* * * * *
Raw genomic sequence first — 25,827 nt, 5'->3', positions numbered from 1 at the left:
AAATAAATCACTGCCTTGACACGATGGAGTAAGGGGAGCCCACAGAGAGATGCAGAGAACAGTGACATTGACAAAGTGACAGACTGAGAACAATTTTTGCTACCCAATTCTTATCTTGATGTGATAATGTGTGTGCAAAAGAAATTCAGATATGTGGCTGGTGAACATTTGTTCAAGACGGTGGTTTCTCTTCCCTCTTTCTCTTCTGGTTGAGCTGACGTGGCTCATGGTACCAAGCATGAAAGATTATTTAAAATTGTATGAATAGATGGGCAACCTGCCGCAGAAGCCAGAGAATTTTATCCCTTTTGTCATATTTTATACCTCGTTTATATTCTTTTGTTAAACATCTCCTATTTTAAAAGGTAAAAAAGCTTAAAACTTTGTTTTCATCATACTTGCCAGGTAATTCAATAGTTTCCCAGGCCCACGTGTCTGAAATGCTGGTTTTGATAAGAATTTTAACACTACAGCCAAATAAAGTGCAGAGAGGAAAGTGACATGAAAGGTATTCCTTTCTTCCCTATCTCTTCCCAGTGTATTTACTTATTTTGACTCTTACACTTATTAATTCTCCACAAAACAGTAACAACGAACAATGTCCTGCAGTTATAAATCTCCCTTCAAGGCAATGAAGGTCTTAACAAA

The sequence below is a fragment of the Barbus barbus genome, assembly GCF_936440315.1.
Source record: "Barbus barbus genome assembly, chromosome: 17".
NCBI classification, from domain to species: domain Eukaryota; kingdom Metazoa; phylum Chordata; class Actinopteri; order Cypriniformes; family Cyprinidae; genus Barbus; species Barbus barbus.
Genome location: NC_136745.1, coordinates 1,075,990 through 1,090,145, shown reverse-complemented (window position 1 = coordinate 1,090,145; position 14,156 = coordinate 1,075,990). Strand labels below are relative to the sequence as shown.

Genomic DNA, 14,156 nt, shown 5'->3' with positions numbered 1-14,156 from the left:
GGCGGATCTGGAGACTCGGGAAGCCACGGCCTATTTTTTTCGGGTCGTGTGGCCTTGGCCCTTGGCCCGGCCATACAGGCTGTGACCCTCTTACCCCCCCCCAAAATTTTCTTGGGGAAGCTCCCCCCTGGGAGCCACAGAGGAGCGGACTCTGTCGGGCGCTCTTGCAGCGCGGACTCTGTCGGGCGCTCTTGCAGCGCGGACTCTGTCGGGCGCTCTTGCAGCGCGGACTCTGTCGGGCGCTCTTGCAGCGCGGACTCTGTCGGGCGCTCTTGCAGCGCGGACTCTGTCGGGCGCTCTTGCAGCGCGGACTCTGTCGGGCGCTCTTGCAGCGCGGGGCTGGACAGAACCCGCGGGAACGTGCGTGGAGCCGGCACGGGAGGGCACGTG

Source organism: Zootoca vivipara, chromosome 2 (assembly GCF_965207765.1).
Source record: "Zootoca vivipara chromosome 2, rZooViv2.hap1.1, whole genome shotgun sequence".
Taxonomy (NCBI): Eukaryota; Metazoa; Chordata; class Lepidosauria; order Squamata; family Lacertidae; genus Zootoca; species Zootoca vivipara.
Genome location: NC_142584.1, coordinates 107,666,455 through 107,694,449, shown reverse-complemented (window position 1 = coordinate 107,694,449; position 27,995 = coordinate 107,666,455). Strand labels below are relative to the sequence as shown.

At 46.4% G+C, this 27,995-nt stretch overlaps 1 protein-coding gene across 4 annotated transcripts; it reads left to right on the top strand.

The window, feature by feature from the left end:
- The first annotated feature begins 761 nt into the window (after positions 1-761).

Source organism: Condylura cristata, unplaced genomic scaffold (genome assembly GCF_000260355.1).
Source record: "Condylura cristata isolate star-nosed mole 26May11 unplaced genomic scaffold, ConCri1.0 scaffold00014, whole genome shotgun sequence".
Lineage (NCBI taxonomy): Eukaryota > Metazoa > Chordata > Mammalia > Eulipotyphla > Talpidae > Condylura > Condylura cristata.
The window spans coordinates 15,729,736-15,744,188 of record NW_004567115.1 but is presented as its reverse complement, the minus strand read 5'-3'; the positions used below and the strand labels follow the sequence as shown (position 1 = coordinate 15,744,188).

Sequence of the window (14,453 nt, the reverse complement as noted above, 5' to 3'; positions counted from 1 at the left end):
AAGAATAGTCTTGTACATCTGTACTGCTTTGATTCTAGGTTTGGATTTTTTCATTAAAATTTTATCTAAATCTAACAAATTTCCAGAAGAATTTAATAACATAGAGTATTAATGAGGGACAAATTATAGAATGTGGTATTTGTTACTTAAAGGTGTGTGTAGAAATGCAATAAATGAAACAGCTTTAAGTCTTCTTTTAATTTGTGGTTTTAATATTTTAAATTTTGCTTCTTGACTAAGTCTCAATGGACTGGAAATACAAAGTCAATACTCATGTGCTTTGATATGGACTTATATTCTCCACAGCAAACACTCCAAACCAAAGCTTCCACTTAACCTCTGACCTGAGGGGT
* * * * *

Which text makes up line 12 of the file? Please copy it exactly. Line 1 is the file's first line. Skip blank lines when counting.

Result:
Genome location: NC_142584.1, coordinates 107,666,455 through 107,694,449, shown reverse-complemented (window position 1 = coordinate 107,694,449; position 27,995 = coordinate 107,666,455). Strand labels below are relative to the sequence as shown.